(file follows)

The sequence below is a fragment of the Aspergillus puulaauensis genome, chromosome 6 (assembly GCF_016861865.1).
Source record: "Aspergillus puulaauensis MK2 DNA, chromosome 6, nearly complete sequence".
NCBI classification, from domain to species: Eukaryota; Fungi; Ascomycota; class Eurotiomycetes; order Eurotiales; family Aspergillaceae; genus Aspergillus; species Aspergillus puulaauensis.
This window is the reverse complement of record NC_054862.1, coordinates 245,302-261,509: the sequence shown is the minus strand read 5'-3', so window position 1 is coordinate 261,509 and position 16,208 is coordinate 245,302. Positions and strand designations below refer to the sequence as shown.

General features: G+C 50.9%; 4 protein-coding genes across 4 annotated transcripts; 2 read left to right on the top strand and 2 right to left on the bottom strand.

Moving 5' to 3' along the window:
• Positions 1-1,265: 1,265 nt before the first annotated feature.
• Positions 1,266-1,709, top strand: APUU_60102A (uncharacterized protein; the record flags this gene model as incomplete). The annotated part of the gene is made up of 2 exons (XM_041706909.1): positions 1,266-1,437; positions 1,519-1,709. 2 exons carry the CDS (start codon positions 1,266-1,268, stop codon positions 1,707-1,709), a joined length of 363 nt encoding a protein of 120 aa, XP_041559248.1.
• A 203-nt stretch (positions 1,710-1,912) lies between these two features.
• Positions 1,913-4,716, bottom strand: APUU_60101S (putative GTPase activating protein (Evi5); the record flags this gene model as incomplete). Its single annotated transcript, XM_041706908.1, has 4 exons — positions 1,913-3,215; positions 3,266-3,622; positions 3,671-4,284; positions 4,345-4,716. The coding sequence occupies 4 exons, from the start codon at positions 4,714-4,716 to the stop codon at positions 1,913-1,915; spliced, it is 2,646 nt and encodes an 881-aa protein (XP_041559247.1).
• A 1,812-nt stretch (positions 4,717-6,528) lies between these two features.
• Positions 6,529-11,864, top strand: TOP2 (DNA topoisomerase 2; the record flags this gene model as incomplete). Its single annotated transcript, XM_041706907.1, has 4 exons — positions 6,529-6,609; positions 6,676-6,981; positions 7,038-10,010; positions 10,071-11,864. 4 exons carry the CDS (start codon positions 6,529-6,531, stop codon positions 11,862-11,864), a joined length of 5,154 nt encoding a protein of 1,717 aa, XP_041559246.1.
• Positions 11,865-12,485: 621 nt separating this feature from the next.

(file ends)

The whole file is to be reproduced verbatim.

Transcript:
The sequence below is a fragment of the Aspergillus puulaauensis genome, chromosome 6 (assembly GCF_016861865.1).
Source record: "Aspergillus puulaauensis MK2 DNA, chromosome 6, nearly complete sequence".
NCBI classification, from domain to species: Eukaryota; Fungi; Ascomycota; class Eurotiomycetes; order Eurotiales; family Aspergillaceae; genus Aspergillus; species Aspergillus puulaauensis.
This window is the reverse complement of record NC_054862.1, coordinates 245,302-261,509: the sequence shown is the minus strand read 5'-3', so window position 1 is coordinate 261,509 and position 16,208 is coordinate 245,302. Positions and strand designations below refer to the sequence as shown.

General features: G+C 50.9%; 4 protein-coding genes across 4 annotated transcripts; 2 read left to right on the top strand and 2 right to left on the bottom strand.

Moving 5' to 3' along the window:
• Positions 1-1,265: 1,265 nt before the first annotated feature.
• Positions 1,266-1,709, top strand: APUU_60102A (uncharacterized protein; the record flags this gene model as incomplete). The annotated part of the gene is made up of 2 exons (XM_041706909.1): positions 1,266-1,437; positions 1,519-1,709. 2 exons carry the CDS (start codon positions 1,266-1,268, stop codon positions 1,707-1,709), a joined length of 363 nt encoding a protein of 120 aa, XP_041559248.1.
• A 203-nt stretch (positions 1,710-1,912) lies between these two features.
• Positions 1,913-4,716, bottom strand: APUU_60101S (putative GTPase activating protein (Evi5); the record flags this gene model as incomplete). Its single annotated transcript, XM_041706908.1, has 4 exons — positions 1,913-3,215; positions 3,266-3,622; positions 3,671-4,284; positions 4,345-4,716. The coding sequence occupies 4 exons, from the start codon at positions 4,714-4,716 to the stop codon at positions 1,913-1,915; spliced, it is 2,646 nt and encodes an 881-aa protein (XP_041559247.1).
• A 1,812-nt stretch (positions 4,717-6,528) lies between these two features.
• Positions 6,529-11,864, top strand: TOP2 (DNA topoisomerase 2; the record flags this gene model as incomplete). Its single annotated transcript, XM_041706907.1, has 4 exons — positions 6,529-6,609; positions 6,676-6,981; positions 7,038-10,010; positions 10,071-11,864. 4 exons carry the CDS (start codon positions 6,529-6,531, stop codon positions 11,862-11,864), a joined length of 5,154 nt encoding a protein of 1,717 aa, XP_041559246.1.
• Positions 11,865-12,485: 621 nt separating this feature from the next.